Continue reading Recent Readings on SEO, Search, and Rankings
While we often talk about relevance when it comes to writing webpages, but another aspect of content for a page that needs to be considered is how engaging and persuasive what we write might be. What makes one result appear to be more relevant, and more trustworthy than another?
A paper from researchers at A9 and Yahoo, Summary Attributes and Perceived Search Quality, shows some experimentation on how people might perceive search results based upon what a search engine displays from Web pages on its search results pages.
A list of search results will usually contain the title, URL, and an abstract or snippet from pages. If the words within the meta description contain terms from the search query, part or all of the meta description may be shown to searchers. If the page is returned as relevant for a term, and the words used aren’t in the meta description, other words from the page may be shown instead.
What is it that searchers are looking for that might cause them to choose one search result over another to click through and investigate further?
Continue reading Search Result Snippets and the Perception of Search Quality
One of my first stopping points when assessing whether there are any technical issues involving a Website is a text file in the root directory of a site with the name robots.txt.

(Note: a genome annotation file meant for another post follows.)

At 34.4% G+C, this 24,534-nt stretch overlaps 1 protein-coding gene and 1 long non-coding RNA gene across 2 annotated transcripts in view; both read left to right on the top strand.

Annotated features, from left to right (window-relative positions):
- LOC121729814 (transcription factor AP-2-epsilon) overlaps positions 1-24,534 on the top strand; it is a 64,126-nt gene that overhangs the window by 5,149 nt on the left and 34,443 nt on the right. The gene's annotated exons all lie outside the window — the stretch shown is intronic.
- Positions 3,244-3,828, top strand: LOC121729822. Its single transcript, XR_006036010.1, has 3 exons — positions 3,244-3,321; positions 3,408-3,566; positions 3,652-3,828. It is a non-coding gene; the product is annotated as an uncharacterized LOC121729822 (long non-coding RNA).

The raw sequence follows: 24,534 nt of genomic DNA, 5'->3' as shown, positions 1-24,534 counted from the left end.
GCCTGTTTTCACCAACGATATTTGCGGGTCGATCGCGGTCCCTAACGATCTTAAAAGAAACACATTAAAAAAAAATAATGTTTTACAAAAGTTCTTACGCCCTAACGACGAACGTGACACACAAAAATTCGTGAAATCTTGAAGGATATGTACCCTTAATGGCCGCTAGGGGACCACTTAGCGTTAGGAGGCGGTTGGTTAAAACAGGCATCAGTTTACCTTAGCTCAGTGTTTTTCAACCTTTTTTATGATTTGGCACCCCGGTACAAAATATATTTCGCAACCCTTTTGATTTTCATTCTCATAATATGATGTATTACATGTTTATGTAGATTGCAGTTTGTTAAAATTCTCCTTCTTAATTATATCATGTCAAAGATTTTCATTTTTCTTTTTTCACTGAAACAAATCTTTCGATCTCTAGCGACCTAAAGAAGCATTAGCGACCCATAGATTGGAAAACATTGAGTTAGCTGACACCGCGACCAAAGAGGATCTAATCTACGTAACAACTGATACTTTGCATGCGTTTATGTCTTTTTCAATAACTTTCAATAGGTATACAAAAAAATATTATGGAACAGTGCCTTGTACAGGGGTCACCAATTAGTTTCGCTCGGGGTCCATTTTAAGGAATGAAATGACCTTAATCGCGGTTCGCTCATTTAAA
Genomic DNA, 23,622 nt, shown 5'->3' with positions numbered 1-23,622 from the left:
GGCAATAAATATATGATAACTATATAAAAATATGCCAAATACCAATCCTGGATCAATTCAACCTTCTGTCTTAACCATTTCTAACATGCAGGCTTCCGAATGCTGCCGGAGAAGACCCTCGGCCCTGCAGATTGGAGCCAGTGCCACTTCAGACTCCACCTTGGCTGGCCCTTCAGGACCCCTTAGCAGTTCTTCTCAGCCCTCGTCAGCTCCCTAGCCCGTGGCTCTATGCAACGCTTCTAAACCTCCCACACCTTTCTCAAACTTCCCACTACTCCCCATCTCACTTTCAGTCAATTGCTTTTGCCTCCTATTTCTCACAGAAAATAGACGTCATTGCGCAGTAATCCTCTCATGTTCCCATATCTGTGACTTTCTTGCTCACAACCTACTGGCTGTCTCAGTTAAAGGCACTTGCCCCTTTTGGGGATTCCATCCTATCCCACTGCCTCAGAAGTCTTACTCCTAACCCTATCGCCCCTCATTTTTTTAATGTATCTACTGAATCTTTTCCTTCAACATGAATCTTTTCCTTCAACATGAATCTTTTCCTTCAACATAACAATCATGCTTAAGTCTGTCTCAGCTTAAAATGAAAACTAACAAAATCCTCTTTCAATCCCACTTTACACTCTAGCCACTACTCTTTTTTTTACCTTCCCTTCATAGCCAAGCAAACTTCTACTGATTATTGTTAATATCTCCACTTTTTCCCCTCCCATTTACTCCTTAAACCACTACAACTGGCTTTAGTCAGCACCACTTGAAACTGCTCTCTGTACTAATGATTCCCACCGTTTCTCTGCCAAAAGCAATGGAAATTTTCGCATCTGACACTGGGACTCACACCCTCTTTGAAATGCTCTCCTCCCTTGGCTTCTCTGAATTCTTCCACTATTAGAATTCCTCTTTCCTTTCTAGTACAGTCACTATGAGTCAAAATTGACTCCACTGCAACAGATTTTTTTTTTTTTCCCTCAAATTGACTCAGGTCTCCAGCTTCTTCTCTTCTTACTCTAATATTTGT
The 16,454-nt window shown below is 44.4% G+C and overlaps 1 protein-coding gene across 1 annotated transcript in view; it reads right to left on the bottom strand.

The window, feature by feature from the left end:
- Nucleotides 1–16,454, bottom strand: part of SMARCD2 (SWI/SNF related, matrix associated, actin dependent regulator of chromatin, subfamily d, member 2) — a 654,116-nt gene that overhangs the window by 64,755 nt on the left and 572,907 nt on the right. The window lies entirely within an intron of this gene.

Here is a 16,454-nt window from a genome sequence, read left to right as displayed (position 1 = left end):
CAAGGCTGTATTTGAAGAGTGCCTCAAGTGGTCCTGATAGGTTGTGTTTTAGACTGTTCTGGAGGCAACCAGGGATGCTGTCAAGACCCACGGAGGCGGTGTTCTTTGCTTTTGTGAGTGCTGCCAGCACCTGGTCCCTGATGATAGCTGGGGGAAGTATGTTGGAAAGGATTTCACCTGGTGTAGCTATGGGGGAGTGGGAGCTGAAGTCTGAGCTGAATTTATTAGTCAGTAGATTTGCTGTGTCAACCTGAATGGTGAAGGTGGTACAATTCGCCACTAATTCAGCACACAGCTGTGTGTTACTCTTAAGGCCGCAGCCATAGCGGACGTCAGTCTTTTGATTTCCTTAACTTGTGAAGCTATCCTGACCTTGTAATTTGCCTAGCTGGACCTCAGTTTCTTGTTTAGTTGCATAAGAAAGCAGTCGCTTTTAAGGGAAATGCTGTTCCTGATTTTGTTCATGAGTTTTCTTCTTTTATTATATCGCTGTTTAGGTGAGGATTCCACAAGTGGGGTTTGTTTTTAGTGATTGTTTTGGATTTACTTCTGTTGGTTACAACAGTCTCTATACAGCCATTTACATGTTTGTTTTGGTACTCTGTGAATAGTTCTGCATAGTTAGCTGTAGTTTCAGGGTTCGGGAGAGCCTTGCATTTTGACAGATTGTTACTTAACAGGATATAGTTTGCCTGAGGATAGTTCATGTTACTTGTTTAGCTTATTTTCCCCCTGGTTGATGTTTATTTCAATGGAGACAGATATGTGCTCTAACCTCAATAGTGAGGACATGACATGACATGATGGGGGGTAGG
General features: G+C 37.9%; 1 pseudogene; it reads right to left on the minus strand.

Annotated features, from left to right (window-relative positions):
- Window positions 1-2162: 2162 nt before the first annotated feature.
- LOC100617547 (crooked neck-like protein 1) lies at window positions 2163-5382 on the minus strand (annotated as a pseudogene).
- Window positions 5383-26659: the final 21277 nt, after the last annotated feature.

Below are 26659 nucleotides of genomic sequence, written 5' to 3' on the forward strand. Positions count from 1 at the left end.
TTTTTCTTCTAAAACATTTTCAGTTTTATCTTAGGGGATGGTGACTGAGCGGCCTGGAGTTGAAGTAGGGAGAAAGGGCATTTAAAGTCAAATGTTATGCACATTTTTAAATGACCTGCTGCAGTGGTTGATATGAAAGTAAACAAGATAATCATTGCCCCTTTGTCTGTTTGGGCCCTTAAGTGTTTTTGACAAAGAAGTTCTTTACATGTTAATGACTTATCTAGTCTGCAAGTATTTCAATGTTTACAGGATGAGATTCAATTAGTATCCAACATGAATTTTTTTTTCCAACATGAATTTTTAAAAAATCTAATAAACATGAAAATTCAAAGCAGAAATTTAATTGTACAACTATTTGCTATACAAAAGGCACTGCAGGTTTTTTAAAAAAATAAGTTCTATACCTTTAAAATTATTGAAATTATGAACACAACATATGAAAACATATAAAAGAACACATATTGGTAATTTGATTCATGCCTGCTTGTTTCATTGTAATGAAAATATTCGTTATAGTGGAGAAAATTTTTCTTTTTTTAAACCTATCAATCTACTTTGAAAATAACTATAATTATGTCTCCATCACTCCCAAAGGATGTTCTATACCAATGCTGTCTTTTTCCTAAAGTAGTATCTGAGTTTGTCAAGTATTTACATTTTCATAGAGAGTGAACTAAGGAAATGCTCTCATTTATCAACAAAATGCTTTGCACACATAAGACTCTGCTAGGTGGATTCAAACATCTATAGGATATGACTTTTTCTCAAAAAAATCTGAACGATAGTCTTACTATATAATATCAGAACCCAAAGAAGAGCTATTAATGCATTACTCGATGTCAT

Some sites don’t have a robots.txt site, and some don’t necessarily need one, but a dynamic site with endless loops that a search engine spider may get lost within should have a robots.txt file, and a disallow statement keeping the spidering programs from trying to index those pages.
A site that republishes the same content under different URLs, such as alternative print versions of pages, should also consider disallowing those pages.
An error in a robots.txt file can have some serious implications for the indexing of a web site.
Continue reading Study Concludes Robots.txt Files Should be Replaced
Calculating PageRank takes a lot of time and computing power. If there was a way to speed up the process, it might make a significant difference to the amount of time that it takes to assign PageRank values to pages.
The original patents involving PageRank, Method for node ranking in a linked database (updated) and Method for scoring documents in a linked database, have been joined by a newly granted patent that explores a faster method of calculating ranks for pages.
On the Web, most links between pages are between pages in the same domain. That’s an observation that the process in this new patent uses to its advantage.
Methods for ranking nodes in large directed graphs
Invented by Sepandar D. Kamvar, Taher H. Haveliwala, Glen Jeh, and Gene Golub
Assigned to Board of Trustees of the LeLand Stanford Junior University
US Patent 7,216,123
Granted May 8, 2007
Filed: August 22, 2003
Continue reading Stanford’s New PageRank Patent
You’ve likely seen reviews of businesses in Google Maps, and Seller Ratings in Froogle for merchants. For a few products listed in Google Reviews, such as MP3 players, you will also see product reviews.
I’ve written previously about the Growing power of online reviews, and wrote a detailed breakdown of a Google patent application on how they may find and aggregate online reviews.
That patent application left a lot of questions unanswered about topics such as how reviews are ranked and valued. Google has had five new patent applications published which look like they might answer some of those questions, with some interesting insights.